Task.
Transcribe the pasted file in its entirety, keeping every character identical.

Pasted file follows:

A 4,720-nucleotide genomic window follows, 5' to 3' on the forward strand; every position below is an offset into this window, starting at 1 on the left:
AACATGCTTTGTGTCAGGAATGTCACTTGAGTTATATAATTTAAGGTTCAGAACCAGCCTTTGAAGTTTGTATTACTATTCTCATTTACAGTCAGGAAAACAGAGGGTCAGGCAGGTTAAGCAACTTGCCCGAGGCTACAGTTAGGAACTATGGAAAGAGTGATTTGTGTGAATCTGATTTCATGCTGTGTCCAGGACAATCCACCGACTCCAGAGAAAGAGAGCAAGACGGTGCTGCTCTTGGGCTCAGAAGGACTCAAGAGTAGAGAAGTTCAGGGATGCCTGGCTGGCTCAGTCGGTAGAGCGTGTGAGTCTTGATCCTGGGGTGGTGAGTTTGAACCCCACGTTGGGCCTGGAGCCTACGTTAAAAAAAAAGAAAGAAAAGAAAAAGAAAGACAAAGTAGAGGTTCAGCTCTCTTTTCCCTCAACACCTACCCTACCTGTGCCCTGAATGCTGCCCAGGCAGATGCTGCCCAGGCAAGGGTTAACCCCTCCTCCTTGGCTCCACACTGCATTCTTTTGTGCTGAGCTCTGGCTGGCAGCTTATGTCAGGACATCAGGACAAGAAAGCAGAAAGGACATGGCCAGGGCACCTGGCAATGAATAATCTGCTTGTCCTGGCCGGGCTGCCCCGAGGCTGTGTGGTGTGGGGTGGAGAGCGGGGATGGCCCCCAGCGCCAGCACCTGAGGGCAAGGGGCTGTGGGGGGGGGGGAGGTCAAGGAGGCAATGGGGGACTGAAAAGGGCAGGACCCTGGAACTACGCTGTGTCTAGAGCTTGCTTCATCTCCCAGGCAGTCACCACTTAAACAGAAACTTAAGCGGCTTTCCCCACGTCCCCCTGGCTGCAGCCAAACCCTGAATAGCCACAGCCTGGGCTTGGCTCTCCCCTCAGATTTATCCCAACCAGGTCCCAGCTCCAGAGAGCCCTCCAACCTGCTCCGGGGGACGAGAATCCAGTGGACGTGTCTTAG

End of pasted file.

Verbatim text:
A 4,720-nucleotide genomic window follows, 5' to 3' on the forward strand; every position below is an offset into this window, starting at 1 on the left:
AACATGCTTTGTGTCAGGAATGTCACTTGAGTTATATAATTTAAGGTTCAGAACCAGCCTTTGAAGTTTGTATTACTATTCTCATTTACAGTCAGGAAAACAGAGGGTCAGGCAGGTTAAGCAACTTGCCCGAGGCTACAGTTAGGAACTATGGAAAGAGTGATTTGTGTGAATCTGATTTCATGCTGTGTCCAGGACAATCCACCGACTCCAGAGAAAGAGAGCAAGACGGTGCTGCTCTTGGGCTCAGAAGGACTCAAGAGTAGAGAAGTTCAGGGATGCCTGGCTGGCTCAGTCGGTAGAGCGTGTGAGTCTTGATCCTGGGGTGGTGAGTTTGAACCCCACGTTGGGCCTGGAGCCTACGTTAAAAAAAAAGAAAGAAAAGAAAAAGAAAGACAAAGTAGAGGTTCAGCTCTCTTTTCCCTCAACACCTACCCTACCTGTGCCCTGAATGCTGCCCAGGCAGATGCTGCCCAGGCAAGGGTTAACCCCTCCTCCTTGGCTCCACACTGCATTCTTTTGTGCTGAGCTCTGGCTGGCAGCTTATGTCAGGACATCAGGACAAGAAAGCAGAAAGGACATGGCCAGGGCACCTGGCAATGAATAATCTGCTTGTCCTGGCCGGGCTGCCCCGAGGCTGTGTGGTGTGGGGTGGAGAGCGGGGATGGCCCCCAGCGCCAGCACCTGAGGGCAAGGGGCTGTGGGGGGGGGGGAGGTCAAGGAGGCAATGGGGGACTGAAAAGGGCAGGACCCTGGAACTACGCTGTGTCTAGAGCTTGCTTCATCTCCCAGGCAGTCACCACTTAAACAGAAACTTAAGCGGCTTTCCCCACGTCCCCCTGGCTGCAGCCAAACCCTGAATAGCCACAGCCTGGGCTTGGCTCTCCCCTCAGATTTATCCCAACCAGGTCCCAGCTCCAGAGAGCCCTCCAACCTGCTCCGGGGGACGAGAATCCAGTGGACGTGTCTTAG